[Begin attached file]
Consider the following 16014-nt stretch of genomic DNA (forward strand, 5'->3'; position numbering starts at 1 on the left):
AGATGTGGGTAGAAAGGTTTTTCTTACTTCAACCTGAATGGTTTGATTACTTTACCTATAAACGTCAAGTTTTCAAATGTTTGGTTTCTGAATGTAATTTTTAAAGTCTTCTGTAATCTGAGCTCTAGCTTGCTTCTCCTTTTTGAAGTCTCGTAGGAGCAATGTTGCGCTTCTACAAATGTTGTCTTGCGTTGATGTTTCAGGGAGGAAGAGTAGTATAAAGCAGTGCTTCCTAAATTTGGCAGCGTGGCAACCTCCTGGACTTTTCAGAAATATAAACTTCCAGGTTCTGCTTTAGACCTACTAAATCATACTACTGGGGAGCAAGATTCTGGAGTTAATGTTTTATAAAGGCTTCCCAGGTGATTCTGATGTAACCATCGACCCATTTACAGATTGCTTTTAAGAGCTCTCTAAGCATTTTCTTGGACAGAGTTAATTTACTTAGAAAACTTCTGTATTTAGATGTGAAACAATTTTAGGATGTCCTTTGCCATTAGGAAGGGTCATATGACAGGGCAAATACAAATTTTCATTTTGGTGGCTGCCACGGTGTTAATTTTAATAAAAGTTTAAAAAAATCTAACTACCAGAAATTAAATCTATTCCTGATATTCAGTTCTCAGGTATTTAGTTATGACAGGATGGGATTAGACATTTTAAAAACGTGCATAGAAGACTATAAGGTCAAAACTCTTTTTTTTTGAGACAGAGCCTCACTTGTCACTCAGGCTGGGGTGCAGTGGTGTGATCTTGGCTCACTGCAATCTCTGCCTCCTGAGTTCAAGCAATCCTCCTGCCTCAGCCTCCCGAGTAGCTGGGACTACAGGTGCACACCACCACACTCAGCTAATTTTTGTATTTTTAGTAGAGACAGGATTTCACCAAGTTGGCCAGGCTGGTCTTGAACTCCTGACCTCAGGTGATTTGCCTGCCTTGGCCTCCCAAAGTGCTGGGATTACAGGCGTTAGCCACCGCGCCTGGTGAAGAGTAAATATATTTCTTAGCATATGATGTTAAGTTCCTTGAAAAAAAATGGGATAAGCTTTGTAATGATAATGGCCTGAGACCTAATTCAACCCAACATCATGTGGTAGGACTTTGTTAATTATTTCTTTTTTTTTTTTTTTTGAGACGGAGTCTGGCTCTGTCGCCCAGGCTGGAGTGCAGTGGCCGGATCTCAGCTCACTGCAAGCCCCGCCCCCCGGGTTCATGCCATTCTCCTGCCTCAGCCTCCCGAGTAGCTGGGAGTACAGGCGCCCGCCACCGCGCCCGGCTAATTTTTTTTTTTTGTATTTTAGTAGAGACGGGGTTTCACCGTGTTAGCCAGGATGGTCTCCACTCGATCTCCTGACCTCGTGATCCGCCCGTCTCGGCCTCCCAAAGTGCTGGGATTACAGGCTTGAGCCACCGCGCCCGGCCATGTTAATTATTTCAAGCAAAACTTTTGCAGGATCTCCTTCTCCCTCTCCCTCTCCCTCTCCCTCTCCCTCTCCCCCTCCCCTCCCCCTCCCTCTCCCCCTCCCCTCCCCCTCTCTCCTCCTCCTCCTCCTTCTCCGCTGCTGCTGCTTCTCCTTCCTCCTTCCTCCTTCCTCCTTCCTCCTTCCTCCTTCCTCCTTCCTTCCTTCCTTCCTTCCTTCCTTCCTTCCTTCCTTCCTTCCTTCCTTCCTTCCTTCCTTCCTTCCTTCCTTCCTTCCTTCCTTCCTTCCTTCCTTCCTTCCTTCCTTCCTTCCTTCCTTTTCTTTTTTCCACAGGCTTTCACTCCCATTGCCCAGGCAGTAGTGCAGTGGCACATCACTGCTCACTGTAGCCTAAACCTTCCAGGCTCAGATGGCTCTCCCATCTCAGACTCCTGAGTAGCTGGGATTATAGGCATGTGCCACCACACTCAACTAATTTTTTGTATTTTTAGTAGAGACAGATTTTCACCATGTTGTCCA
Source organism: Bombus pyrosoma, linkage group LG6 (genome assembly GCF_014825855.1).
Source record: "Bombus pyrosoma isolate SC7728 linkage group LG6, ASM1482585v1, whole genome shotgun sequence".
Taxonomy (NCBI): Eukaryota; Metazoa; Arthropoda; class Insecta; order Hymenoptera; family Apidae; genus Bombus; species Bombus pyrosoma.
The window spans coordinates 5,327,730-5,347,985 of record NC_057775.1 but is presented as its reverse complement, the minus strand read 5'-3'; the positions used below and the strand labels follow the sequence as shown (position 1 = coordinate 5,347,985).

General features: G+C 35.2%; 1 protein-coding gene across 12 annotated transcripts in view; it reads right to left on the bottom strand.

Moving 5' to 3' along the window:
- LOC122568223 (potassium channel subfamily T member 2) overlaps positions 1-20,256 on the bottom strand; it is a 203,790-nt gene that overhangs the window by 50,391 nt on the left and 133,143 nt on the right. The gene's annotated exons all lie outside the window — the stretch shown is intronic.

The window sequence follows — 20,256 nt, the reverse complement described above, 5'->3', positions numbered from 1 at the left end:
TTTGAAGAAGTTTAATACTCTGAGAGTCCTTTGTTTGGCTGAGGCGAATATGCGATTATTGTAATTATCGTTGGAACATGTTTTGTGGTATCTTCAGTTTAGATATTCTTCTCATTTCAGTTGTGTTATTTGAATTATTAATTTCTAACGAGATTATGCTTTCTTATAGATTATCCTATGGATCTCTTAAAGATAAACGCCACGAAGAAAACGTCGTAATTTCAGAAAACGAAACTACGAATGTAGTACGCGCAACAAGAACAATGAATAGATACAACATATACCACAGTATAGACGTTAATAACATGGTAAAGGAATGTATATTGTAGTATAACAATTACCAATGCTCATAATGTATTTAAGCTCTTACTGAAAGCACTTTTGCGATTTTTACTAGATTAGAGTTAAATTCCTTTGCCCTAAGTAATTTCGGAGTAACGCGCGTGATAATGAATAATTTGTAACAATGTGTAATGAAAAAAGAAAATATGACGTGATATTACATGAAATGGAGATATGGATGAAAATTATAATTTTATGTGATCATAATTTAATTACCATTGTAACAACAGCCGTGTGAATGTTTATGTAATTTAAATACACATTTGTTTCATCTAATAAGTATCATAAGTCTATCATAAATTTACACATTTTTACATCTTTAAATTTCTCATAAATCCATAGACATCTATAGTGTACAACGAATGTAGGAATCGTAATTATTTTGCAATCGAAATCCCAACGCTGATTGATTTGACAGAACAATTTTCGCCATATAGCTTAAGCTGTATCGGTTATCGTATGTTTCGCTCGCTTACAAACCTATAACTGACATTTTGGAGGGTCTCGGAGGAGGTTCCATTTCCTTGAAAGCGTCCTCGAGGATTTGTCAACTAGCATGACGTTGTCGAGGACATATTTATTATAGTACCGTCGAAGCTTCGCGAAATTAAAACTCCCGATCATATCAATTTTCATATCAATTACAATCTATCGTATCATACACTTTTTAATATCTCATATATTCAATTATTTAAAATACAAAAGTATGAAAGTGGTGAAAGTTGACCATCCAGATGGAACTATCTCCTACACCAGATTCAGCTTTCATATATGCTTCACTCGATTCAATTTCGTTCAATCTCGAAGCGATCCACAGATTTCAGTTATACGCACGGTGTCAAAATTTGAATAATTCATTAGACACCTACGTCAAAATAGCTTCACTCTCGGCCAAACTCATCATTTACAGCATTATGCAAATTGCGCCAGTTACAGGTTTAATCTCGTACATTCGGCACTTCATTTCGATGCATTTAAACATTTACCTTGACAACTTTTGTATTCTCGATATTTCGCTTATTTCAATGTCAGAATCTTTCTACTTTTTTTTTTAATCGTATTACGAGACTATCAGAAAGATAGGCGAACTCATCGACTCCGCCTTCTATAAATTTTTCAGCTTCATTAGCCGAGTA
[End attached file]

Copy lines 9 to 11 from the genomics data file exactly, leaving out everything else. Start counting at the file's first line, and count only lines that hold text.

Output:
- LOC122568223 (potassium channel subfamily T member 2) overlaps positions 1-20,256 on the bottom strand; it is a 203,790-nt gene that overhangs the window by 50,391 nt on the left and 133,143 nt on the right. The gene's annotated exons all lie outside the window — the stretch shown is intronic.

The window sequence follows — 20,256 nt, the reverse complement described above, 5'->3', positions numbered from 1 at the left end:
TTTGAAGAAGTTTAATACTCTGAGAGTCCTTTGTTTGGCTGAGGCGAATATGCGATTATTGTAATTATCGTTGGAACATGTTTTGTGGTATCTTCAGTTTAGATATTCTTCTCATTTCAGTTGTGTTATTTGAATTATTAATTTCTAACGAGATTATGCTTTCTTATAGATTATCCTATGGATCTCTTAAAGATAAACGCCACGAAGAAAACGTCGTAATTTCAGAAAACGAAACTACGAATGTAGTACGCGCAACAAGAACAATGAATAGATACAACATATACCACAGTATAGACGTTAATAACATGGTAAAGGAATGTATATTGTAGTATAACAATTACCAATGCTCATAATGTATTTAAGCTCTTACTGAAAGCACTTTTGCGATTTTTACTAGATTAGAGTTAAATTCCTTTGCCCTAAGTAATTTCGGAGTAACGCGCGTGATAATGAATAATTTGTAACAATGTGTAATGAAAAAAGAAAATATGACGTGATATTACATGAAATGGAGATATGGATGAAAATTATAATTTTATGTGATCATAATTTAATTACCATTGTAACAACAGCCGTGTGAATGTTTATGTAATTTAAATACACATTTGTTTCATCTAATAAGTATCATAAGTCTATCATAAATTTACACATTTTTACATCTTTAAATTTCTCATAAATCCATAGACATCTATAGTGTACAACGAATGTAGGAATCGTAATTATTTTGCAATCGAAATCCCAACGCTGATTGATTTGACAGAACAATTTTCGCCATATAGCTTAAGCTGTATCGGTTATCGTATGTTTCGCTCGCTTACAAACCTATAACTGACATTTTGGAGGGTCTCGGAGGAGGTTCCATTTCCTTGAAAGCGTCCTCGAGGATTTGTCAACTAGCATGACGTTGTCGAGGACATATTTATTATAGTACCGTCGAAGCTTCGCGAAATTAAAACTCCCGATCATATCAATTTTCATATCAATTACAATCTATCGTATCATACACTTTTTAATATCTCATATATTCAATTATTTAAAATACAAAAGTATGAAAGTGGTGAAAGTTGACCATCCAGATGGAACTATCTCCTACACCAGATTCAGCTTTCATATATGCTTCACTCGATTCAATTTCGTTCAATCTCGAAGCGATCCACAGATTTCAGTTATACGCACGGTGTCAAAATTTGAATAATTCATTAGACACCTACGTCAAAATAGCTTCACTCTCGGCCAAACTCATCATTTACAGCATTATGCAAATTGCGCCAGTTACAGGTTTAATCTCGTACATTCGGCACTTCATTTCGATGCATTTAAACATTTACCTTGACAACTTTTGTATTCTCGATATTTCGCTTATTTCAATGTCAGAATCTTTCTACTTTTTTTTTTAATCGTATTACGAGACTATCAGAAAGATAGGCGAACTCATCGACTCCGCCTTCTATAAATTTTTCAGCTTCATTAGCCGAGTA